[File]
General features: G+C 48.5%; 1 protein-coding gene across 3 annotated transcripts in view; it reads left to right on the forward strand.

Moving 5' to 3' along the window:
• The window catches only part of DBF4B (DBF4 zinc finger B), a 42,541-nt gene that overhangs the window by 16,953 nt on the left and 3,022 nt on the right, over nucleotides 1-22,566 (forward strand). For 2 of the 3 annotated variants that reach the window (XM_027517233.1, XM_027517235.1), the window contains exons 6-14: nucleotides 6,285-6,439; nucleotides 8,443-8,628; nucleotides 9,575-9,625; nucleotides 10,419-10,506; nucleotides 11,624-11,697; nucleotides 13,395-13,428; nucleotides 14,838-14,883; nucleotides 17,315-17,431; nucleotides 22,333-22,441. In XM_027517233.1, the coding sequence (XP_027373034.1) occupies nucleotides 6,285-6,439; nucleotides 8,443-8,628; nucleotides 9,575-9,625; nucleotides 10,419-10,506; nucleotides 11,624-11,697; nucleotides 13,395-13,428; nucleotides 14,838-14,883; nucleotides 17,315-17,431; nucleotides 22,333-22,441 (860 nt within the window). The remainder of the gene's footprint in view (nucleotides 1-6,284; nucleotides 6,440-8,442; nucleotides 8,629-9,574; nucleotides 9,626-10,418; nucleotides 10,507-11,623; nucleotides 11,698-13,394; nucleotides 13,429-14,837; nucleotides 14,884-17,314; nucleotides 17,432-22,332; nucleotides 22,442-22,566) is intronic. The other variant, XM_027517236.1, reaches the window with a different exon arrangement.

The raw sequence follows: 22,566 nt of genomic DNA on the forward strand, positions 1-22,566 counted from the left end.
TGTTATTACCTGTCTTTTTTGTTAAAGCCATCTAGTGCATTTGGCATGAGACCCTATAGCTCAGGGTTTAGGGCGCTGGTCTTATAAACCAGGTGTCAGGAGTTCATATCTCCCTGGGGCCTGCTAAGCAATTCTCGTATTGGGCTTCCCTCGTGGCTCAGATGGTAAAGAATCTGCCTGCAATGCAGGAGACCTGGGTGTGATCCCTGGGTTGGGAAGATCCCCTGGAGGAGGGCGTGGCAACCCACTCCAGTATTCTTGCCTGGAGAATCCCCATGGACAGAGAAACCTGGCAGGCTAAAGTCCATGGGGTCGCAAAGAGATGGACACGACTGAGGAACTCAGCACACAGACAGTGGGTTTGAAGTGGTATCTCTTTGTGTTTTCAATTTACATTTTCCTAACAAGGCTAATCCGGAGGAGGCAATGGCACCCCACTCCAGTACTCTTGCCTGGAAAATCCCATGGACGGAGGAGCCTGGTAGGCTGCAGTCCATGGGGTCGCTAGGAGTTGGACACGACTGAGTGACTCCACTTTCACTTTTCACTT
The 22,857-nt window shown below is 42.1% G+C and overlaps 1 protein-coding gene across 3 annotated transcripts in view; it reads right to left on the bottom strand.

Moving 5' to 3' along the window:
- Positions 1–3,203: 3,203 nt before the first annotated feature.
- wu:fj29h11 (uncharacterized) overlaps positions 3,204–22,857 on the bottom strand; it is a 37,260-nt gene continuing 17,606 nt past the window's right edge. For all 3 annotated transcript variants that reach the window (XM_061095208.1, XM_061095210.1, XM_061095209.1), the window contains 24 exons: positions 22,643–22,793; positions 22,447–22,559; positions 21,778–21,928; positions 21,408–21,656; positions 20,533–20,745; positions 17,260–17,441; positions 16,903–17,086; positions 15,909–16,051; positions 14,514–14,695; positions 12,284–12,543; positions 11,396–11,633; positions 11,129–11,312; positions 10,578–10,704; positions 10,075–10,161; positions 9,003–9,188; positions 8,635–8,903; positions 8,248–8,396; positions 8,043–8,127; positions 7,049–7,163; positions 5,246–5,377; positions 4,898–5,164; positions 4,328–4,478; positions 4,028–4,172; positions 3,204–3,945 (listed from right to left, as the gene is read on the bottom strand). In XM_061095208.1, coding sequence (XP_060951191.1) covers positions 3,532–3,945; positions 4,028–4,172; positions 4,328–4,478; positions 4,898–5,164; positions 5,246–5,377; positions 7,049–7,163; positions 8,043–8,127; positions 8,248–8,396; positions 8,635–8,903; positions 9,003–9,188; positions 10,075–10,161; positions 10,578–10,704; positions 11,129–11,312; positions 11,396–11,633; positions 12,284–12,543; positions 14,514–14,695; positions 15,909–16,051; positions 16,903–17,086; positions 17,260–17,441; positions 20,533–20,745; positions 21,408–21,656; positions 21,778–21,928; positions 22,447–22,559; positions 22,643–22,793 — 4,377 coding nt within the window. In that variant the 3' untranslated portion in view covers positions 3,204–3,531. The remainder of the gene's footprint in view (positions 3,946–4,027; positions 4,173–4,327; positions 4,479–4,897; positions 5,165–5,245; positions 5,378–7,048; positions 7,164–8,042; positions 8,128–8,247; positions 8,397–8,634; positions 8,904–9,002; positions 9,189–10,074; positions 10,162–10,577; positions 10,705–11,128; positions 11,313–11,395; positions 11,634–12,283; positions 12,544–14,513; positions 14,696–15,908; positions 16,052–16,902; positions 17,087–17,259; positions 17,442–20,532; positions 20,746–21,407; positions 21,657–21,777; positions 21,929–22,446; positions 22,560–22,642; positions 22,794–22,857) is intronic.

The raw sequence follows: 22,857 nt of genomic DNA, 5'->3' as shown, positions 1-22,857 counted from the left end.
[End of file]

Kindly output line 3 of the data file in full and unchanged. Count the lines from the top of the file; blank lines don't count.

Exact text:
• The window catches only part of DBF4B (DBF4 zinc finger B), a 42,541-nt gene that overhangs the window by 16,953 nt on the left and 3,022 nt on the right, over nucleotides 1-22,566 (forward strand). For 2 of the 3 annotated variants that reach the window (XM_027517233.1, XM_027517235.1), the window contains exons 6-14: nucleotides 6,285-6,439; nucleotides 8,443-8,628; nucleotides 9,575-9,625; nucleotides 10,419-10,506; nucleotides 11,624-11,697; nucleotides 13,395-13,428; nucleotides 14,838-14,883; nucleotides 17,315-17,431; nucleotides 22,333-22,441. In XM_027517233.1, the coding sequence (XP_027373034.1) occupies nucleotides 6,285-6,439; nucleotides 8,443-8,628; nucleotides 9,575-9,625; nucleotides 10,419-10,506; nucleotides 11,624-11,697; nucleotides 13,395-13,428; nucleotides 14,838-14,883; nucleotides 17,315-17,431; nucleotides 22,333-22,441 (860 nt within the window). The remainder of the gene's footprint in view (nucleotides 1-6,284; nucleotides 6,440-8,442; nucleotides 8,629-9,574; nucleotides 9,626-10,418; nucleotides 10,507-11,623; nucleotides 11,698-13,394; nucleotides 13,429-14,837; nucleotides 14,884-17,314; nucleotides 17,432-22,332; nucleotides 22,442-22,566) is intronic. The other variant, XM_027517236.1, reaches the window with a different exon arrangement.